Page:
No Evidence of Cheating Found for Two Online Open Book Exams With Different Time Limits

No Evidence of Cheating Found for Two Online Open Book Exams With Different Time Limits

What is this Research About?

During the COVID-19 pandemic, some instructors converted their traditionally in-person supervised exams to open-book online assessments. In this study, two online open-book assessments were analyzed for evidence of cheating, as academic integrity was a concern for unsupervised online exams. The mid-semester and end of semester exams in this study both consisted of six long essay questions that required students to apply their knowledge. Students had 50 minutes to complete the first exam and four hours to complete the final exam and the researchers were interested in whether the longer time limit would permit cheating on the final exam.

What did the Researchers Do?

The researchers analyzed the results of two exams written by 48 students in a third-year undergraduate course for evidence of cheating. The researchers used three methods to analyze the exams, 1) Turnitin software was used to find answers that contained the same text, 2) the exam graders looked for unusual answers that did not address the questions, and 3) the exam scores were compared between the mid-semester and final exam and with the scores from the in-person exams from the previous year.

What did the Researchers Find?

The researchers did not find evidence of cheating with any of the three methods used in this study. Turnitin software did not find copied answers and the graders did not find unusual answers. The average score was higher on the final exam with a longer time limit (90.2%) than on the shorter mid-semester exam (62.8%); however, this same trend was seen in the previous year with the in-person supervised exams. The average score on the online final exam was also similar to the final score of the in-person final exam (88.2%). The authors noted that there were more unanswered questions on the mid-semester exam.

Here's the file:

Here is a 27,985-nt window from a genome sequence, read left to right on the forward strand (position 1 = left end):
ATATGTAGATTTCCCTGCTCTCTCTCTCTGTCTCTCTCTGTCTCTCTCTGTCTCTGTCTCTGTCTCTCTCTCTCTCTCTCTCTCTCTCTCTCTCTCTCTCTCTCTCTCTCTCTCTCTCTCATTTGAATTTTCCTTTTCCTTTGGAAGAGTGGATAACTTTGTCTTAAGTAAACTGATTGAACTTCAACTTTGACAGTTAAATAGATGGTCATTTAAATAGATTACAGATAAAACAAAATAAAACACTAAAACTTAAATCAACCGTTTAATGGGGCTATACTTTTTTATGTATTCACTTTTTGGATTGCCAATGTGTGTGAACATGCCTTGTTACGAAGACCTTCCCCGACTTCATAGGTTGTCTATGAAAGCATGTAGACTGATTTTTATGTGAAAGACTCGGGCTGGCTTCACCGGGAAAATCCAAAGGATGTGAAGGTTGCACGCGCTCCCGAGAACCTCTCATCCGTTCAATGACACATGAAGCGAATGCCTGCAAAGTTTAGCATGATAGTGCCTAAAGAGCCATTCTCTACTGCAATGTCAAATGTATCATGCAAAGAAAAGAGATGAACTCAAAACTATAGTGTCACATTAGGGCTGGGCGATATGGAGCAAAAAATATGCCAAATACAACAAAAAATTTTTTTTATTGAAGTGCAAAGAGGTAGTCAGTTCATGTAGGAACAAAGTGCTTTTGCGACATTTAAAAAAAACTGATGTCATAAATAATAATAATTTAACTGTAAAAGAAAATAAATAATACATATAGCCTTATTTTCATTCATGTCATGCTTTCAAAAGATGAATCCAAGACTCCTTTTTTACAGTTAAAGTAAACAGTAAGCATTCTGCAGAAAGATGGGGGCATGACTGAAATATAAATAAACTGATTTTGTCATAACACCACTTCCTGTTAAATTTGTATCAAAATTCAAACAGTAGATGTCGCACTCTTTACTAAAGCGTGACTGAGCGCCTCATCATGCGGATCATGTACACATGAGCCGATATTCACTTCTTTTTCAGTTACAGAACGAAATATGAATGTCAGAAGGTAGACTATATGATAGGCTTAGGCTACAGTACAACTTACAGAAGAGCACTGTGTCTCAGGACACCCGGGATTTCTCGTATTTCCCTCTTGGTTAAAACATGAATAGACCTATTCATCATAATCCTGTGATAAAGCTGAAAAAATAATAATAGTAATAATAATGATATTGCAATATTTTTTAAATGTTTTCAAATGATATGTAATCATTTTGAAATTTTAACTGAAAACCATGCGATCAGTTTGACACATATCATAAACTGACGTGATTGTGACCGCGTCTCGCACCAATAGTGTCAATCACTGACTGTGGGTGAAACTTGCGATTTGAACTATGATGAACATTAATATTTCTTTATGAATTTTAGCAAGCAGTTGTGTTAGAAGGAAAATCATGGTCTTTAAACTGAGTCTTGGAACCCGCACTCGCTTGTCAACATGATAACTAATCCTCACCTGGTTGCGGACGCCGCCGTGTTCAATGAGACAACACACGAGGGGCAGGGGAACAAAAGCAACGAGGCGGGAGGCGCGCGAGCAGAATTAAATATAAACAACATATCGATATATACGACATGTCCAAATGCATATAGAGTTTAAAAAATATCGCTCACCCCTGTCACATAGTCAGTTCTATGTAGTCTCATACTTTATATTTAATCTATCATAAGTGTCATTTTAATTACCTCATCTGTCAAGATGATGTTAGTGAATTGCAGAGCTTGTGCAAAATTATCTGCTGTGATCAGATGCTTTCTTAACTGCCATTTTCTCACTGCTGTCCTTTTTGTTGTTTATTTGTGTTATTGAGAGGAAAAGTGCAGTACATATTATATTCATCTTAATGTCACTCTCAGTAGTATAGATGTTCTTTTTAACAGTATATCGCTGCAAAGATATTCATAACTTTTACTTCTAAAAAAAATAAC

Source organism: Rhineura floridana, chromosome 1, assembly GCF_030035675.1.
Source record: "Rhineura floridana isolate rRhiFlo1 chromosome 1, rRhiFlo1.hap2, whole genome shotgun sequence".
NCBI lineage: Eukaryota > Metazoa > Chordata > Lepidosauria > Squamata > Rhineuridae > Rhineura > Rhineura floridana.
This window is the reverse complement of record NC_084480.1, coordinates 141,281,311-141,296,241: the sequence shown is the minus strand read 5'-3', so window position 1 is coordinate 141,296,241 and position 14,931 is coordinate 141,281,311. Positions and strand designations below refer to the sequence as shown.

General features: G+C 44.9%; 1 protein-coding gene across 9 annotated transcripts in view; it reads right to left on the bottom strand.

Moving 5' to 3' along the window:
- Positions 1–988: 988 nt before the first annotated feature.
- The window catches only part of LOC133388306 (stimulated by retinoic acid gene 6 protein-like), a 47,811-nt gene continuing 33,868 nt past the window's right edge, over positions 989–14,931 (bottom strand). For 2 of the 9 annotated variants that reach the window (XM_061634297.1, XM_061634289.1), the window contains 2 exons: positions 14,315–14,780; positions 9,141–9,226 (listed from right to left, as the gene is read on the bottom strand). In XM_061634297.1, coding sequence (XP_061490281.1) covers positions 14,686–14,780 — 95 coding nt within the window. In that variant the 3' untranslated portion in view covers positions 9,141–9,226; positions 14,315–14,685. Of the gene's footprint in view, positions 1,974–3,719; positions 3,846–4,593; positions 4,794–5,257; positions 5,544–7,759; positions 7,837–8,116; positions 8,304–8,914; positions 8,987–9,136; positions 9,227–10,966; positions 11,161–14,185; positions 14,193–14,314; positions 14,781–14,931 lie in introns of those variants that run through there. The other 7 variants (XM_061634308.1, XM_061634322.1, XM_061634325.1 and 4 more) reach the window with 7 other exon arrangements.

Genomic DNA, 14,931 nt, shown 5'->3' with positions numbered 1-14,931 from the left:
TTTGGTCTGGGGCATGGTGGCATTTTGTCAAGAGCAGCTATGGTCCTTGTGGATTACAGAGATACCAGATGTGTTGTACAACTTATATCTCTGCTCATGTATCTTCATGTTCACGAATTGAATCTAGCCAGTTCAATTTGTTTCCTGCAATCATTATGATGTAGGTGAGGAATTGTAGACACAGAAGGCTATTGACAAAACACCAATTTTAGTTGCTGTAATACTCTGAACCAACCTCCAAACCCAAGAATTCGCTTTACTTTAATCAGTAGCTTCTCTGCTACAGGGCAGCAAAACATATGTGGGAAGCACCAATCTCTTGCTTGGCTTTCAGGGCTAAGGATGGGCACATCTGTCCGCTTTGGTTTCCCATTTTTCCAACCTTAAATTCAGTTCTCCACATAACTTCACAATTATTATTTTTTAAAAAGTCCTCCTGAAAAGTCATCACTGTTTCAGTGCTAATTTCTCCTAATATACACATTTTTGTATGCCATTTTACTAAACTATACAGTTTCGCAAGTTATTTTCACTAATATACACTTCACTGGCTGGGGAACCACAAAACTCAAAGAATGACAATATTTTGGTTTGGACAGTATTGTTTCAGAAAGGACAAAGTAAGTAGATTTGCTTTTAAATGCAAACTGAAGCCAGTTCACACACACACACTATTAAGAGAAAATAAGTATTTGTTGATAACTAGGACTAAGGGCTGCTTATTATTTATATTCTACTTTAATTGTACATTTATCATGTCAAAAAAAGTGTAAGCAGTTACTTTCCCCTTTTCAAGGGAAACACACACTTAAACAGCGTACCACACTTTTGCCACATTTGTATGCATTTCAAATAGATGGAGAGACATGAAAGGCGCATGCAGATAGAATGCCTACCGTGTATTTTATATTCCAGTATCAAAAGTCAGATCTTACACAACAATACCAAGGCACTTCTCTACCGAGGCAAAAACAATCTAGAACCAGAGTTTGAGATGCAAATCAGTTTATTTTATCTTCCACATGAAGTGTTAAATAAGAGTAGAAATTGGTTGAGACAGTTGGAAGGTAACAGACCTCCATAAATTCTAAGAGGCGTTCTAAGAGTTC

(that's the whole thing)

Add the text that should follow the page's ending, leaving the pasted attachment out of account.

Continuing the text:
→ How to Implement this Research in Your Classroom

Online open-book assessments are an alternative to traditional supervised exams. In this study, the researchers did not find evidence of cheating on either a 50-minute mid-semester or 4-hour end of semester online open book exam which both consisted of long answer application questions. Students left more questions blank on the shorter mid-semester exam which may suggest that students did not have enough time to complete the exam or were unsure how to prepare for the first open-book assessment of the semester. Instructors can provide guidelines to support students when they prepare for assessments that may have question formats or exam formats that are new to students.

→  Citation

Ng, C.K.C. (2020). Evaluation of academic integrity of online open book assessments implemented in an undergraduate medical radiation science course during COVID-19 pandemic. Journal of Medical Radiation Sciences 51 (4),

→  Keywords

  • Academic Integrity
  • Online Open Book Assessment
  • Cheating 
  • COVID-19

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Snapshot Writer: Mara Goodyear

Snapshot Publication Date: 2021